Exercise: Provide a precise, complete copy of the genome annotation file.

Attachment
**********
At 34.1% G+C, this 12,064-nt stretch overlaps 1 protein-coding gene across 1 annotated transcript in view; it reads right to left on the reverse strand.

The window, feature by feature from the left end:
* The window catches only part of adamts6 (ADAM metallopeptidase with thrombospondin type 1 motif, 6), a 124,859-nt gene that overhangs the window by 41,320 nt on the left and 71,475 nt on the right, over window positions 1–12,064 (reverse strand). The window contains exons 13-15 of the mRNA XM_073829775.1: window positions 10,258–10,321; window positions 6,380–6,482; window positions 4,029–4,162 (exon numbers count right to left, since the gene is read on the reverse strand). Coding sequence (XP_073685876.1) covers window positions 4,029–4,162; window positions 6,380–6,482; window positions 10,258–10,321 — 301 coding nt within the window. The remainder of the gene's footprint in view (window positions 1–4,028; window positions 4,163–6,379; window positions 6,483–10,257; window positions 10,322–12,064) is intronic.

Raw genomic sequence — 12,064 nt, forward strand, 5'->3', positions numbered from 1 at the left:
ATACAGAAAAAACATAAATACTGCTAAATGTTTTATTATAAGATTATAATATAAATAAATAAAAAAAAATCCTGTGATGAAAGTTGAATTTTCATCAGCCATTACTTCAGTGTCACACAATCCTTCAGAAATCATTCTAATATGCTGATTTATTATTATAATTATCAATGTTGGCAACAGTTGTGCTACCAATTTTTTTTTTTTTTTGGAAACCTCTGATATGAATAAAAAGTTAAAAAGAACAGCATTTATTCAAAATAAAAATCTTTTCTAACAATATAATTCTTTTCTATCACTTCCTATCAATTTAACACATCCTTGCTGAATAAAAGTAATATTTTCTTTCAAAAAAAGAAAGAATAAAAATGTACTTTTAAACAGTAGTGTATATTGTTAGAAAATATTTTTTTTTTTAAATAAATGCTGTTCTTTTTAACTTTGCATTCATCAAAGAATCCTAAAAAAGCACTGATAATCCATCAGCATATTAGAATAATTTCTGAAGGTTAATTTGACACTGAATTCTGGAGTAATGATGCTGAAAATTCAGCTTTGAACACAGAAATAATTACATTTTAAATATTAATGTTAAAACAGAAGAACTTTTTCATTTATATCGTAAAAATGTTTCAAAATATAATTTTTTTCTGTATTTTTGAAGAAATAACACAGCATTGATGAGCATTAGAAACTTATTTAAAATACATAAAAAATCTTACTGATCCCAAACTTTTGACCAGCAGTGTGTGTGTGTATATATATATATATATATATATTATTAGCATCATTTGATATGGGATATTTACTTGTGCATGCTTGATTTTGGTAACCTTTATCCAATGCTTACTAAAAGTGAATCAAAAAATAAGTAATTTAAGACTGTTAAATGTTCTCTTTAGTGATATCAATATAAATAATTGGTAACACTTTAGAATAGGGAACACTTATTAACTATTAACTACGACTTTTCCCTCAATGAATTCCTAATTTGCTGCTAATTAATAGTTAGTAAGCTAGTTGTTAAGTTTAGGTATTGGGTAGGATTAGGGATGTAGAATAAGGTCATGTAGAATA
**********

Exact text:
At 34.1% G+C, this 12,064-nt stretch overlaps 1 protein-coding gene across 1 annotated transcript in view; it reads right to left on the reverse strand.

The window, feature by feature from the left end:
* The window catches only part of adamts6 (ADAM metallopeptidase with thrombospondin type 1 motif, 6), a 124,859-nt gene that overhangs the window by 41,320 nt on the left and 71,475 nt on the right, over window positions 1–12,064 (reverse strand). The window contains exons 13-15 of the mRNA XM_073829775.1: window positions 10,258–10,321; window positions 6,380–6,482; window positions 4,029–4,162 (exon numbers count right to left, since the gene is read on the reverse strand). Coding sequence (XP_073685876.1) covers window positions 4,029–4,162; window positions 6,380–6,482; window positions 10,258–10,321 — 301 coding nt within the window. The remainder of the gene's footprint in view (window positions 1–4,028; window positions 4,163–6,379; window positions 6,483–10,257; window positions 10,322–12,064) is intronic.

Raw genomic sequence — 12,064 nt, forward strand, 5'->3', positions numbered from 1 at the left:
ATACAGAAAAAACATAAATACTGCTAAATGTTTTATTATAAGATTATAATATAAATAAATAAAAAAAAATCCTGTGATGAAAGTTGAATTTTCATCAGCCATTACTTCAGTGTCACACAATCCTTCAGAAATCATTCTAATATGCTGATTTATTATTATAATTATCAATGTTGGCAACAGTTGTGCTACCAATTTTTTTTTTTTTTTGGAAACCTCTGATATGAATAAAAAGTTAAAAAGAACAGCATTTATTCAAAATAAAAATCTTTTCTAACAATATAATTCTTTTCTATCACTTCCTATCAATTTAACACATCCTTGCTGAATAAAAGTAATATTTTCTTTCAAAAAAAGAAAGAATAAAAATGTACTTTTAAACAGTAGTGTATATTGTTAGAAAATATTTTTTTTTTTAAATAAATGCTGTTCTTTTTAACTTTGCATTCATCAAAGAATCCTAAAAAAGCACTGATAATCCATCAGCATATTAGAATAATTTCTGAAGGTTAATTTGACACTGAATTCTGGAGTAATGATGCTGAAAATTCAGCTTTGAACACAGAAATAATTACATTTTAAATATTAATGTTAAAACAGAAGAACTTTTTCATTTATATCGTAAAAATGTTTCAAAATATAATTTTTTTCTGTATTTTTGAAGAAATAACACAGCATTGATGAGCATTAGAAACTTATTTAAAATACATAAAAAATCTTACTGATCCCAAACTTTTGACCAGCAGTGTGTGTGTGTATATATATATATATATATATATTATTAGCATCATTTGATATGGGATATTTACTTGTGCATGCTTGATTTTGGTAACCTTTATCCAATGCTTACTAAAAGTGAATCAAAAAATAAGTAATTTAAGACTGTTAAATGTTCTCTTTAGTGATATCAATATAAATAATTGGTAACACTTTAGAATAGGGAACACTTATTAACTATTAACTACGACTTTTCCCTCAATGAATTCCTAATTTGCTGCTAATTAATAGTTAGTAAGCTAGTTGTTAAGTTTAGGTATTGGGTAGGATTAGGGATGTAGAATAAGGTCATGTAGAATA